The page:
“Dear Mrs Kennedy, You & your family have our sorrow of the death of your husband, not only because he tried to help us as Negro but all so he was human. We feel that Oswald did not do it – it was someone larger than he. We loved your husband because he thought Negroes was Gods love and made us like he did white people and did not make us as dogs. Mrs. Kennedy we are praying for you and your family.”
–– From a letter to Jackie Kennedy from Mrs. Frank Borders of Shelby, quoted in ” ‘Letters to Jackie’ shows ordinary people’s grief over Kennedy’s assassination” in the Washington Post (Sept. 14, 2013)
The documentary “Letters to Jackie” opens Tuesday in some U.S. theaters.
Just follow the clues in this name-frequency chart from Wedding Crunchers.
Has the Times told Duke the honeymoon is over?
“I often had occasion to notice [in the Carolinas and Georgia] the wide and pitiful difference between the residents of the cities and large towns and the residents of the country. There is everywhere a rigid spirit of caste….
“Thus, Charleston has much intelligence, and considerable genuine culture; but go 20 miles away, and you are in the land of the barbarians. So, Raleigh is a city in which there is love of beauty, and interest in education; but the common people of the county are at least 40 years behind the same class of people in Vermont.”
— From “Three Months Among the Reconstructionists” by Sidney Andrews in The Atlantic (February 1866)
Andrews, a prolific correspondent for Northern journals, spent September, October and November 1865, traveling North Carolina, South Carolina and Georgia by stage and railway. After having “had much conversation with many individuals of nearly all classes,” he came away repulsed by the region’s present and future. Here’s how he viewed “the native North Carolinian.”
Football season is upon us! Tomorrow is the first home game for the Tar Heels. Tailgaters will descend upon UNC and pepper the parking lots with their tents, grills, and coolers. If you are in need of some tailgating goodies for your Saturday, try out a few of these. Go Heels!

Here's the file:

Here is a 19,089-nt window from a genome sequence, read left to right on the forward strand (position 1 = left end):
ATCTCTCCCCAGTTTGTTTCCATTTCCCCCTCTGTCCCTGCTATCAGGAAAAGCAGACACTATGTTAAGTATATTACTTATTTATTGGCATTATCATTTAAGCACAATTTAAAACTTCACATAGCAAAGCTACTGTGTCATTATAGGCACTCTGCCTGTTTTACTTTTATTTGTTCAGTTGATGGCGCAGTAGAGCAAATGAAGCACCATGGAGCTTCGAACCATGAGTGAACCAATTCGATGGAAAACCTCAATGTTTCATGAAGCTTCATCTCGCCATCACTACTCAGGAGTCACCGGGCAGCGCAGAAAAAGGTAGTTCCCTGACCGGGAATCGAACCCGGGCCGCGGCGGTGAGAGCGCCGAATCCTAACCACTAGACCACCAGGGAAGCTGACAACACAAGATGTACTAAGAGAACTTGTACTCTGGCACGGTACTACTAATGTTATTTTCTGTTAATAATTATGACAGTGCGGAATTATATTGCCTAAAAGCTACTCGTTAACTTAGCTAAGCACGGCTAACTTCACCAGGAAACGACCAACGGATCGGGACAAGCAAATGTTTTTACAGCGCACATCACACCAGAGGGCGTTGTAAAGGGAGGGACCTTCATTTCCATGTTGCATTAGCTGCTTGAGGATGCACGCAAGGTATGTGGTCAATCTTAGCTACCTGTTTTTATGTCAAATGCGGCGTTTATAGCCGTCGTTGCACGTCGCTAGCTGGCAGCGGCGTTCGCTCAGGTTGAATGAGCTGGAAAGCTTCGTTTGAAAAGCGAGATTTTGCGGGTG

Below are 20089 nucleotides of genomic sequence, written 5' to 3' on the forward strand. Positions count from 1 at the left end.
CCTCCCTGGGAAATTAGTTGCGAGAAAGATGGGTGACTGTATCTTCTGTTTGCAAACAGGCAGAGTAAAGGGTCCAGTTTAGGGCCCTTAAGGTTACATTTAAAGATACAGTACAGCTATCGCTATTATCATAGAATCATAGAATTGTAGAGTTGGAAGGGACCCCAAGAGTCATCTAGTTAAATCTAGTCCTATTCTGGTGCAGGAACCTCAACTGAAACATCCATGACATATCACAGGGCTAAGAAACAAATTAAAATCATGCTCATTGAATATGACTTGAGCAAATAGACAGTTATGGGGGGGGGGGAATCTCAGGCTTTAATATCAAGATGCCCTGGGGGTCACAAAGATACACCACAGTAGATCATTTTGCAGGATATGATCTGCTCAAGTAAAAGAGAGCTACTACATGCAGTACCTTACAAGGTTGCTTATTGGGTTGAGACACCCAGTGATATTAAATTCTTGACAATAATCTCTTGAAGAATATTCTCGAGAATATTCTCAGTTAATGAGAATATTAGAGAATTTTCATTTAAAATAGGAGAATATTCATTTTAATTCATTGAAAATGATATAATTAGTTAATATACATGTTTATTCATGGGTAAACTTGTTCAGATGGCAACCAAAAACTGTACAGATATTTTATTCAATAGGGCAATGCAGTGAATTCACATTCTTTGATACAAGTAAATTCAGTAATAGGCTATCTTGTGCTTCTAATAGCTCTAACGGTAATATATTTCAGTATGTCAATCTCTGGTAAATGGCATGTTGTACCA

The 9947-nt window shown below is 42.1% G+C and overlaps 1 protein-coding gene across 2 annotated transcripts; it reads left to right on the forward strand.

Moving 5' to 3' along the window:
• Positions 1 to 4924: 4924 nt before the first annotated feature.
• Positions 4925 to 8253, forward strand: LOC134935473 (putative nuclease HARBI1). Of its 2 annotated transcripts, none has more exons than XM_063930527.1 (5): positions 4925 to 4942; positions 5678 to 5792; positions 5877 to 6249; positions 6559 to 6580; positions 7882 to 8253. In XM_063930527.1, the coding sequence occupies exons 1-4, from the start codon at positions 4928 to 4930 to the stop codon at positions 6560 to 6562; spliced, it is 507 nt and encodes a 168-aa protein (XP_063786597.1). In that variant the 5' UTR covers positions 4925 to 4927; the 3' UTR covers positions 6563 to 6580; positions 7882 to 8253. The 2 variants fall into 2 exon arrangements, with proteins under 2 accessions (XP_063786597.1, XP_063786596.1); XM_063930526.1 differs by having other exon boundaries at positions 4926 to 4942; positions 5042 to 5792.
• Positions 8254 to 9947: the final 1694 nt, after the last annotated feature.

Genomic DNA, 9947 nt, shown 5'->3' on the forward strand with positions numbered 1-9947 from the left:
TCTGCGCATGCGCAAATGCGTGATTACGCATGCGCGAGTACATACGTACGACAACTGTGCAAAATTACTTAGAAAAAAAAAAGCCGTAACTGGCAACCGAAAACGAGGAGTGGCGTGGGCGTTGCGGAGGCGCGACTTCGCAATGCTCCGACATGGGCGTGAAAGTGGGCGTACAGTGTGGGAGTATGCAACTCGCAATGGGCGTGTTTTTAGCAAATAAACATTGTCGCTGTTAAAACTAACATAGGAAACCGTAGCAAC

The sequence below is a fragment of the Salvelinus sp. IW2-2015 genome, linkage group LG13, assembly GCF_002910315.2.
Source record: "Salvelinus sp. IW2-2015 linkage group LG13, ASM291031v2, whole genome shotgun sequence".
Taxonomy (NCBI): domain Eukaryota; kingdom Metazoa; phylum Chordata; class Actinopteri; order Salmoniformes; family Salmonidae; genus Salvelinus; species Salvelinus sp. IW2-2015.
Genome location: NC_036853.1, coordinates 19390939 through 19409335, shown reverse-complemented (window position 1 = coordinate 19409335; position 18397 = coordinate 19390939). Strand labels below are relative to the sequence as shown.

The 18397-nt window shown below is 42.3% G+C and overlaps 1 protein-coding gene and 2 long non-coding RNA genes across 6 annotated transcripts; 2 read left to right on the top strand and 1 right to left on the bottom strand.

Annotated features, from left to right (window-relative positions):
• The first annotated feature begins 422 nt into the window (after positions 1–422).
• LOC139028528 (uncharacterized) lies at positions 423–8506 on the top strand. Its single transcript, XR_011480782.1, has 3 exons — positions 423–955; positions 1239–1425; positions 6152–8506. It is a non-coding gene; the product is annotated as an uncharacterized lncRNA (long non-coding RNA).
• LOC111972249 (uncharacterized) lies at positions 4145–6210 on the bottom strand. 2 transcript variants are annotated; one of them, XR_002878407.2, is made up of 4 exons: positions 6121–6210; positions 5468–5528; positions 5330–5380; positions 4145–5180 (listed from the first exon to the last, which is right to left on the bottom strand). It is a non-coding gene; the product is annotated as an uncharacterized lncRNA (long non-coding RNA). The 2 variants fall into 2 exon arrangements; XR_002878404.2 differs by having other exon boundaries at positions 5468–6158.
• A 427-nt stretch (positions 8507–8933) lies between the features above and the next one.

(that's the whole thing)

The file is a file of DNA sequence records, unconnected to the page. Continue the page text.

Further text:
Pork Chops – Redskins Style from Tarheels cooking for Ronald’s kids.
Tailgate Coleslaw from The cat who– cookbook.
Finger Rolls with Chicken Salad from Carolina cooking
Jet Age Reuben from Rush hour superchef! : with step-by-step menus.
Spicy Curry Dip from The Pantry shelf : 1907-1982.
Swiss Mix Sandwich Filling from Company’s coming : a recipe collection from North Carolinians who enjoy company coming.
Pungent Chicken Wings from Best of the best from North Carolina : selected recipes from North Carolina’s favorite cookbooks.
“In certain Southern places, the economic crisis of the 1890s drove Populists and Republicans into each other’s arms…. Fragile biracial coalitions elected ‘fusion’ tickets in Alabama, Georgia, Texas and — most successfully — in North Carolina….
“Between 1894 and 1898, the fusionist legislature required ‘The School History of the Negro Race in the United States’ to be taught in North Carolina public schools; it also raised money for education and poor relief by increasing taxes on railroads and other corporations….”
— From “Rebirth of a Nation: The Making of Modern America, 1877-1920” by Jackson Lears (2009)
“According to William Surface of the Museum of the Cape Fear in Fayetteville, North Carolina, ‘It became a badge of honor for some Southerners to have an ancestor whose house was burned by Sherman’s troops.’
“Betty McCain, secretary of the North Carolina Department of Cultural Resources, exemplified this mindset while testifying [in 1994] before the North Carolina Historical Commission in opposition to a proposed memorial to Sherman’s troops at Bentonville Battleground.
“She declared that her foremother fought off Sherman’s men with a broom three different times, when they tried to burn down her house near Wilmington. With no McCain ancestors to stop them, Sherman’s men did burn the warehouses in Wilmington, McCain claimed, as part of their swath of destruction across the state.
“Apparently McCain did not know that Confederates set the Wilmington warehouses ablaze before pulling out of the town, to deny materiel to the Union. Nor did she know that Sherman’s men never came within a hundred miles of Wilmington! Never mind — if it happened in North Carolina and was bad, Sherman did it !”
— From “Lies Across America: What Our Historic Sites Get Wrong” by James W. Loewen (2007)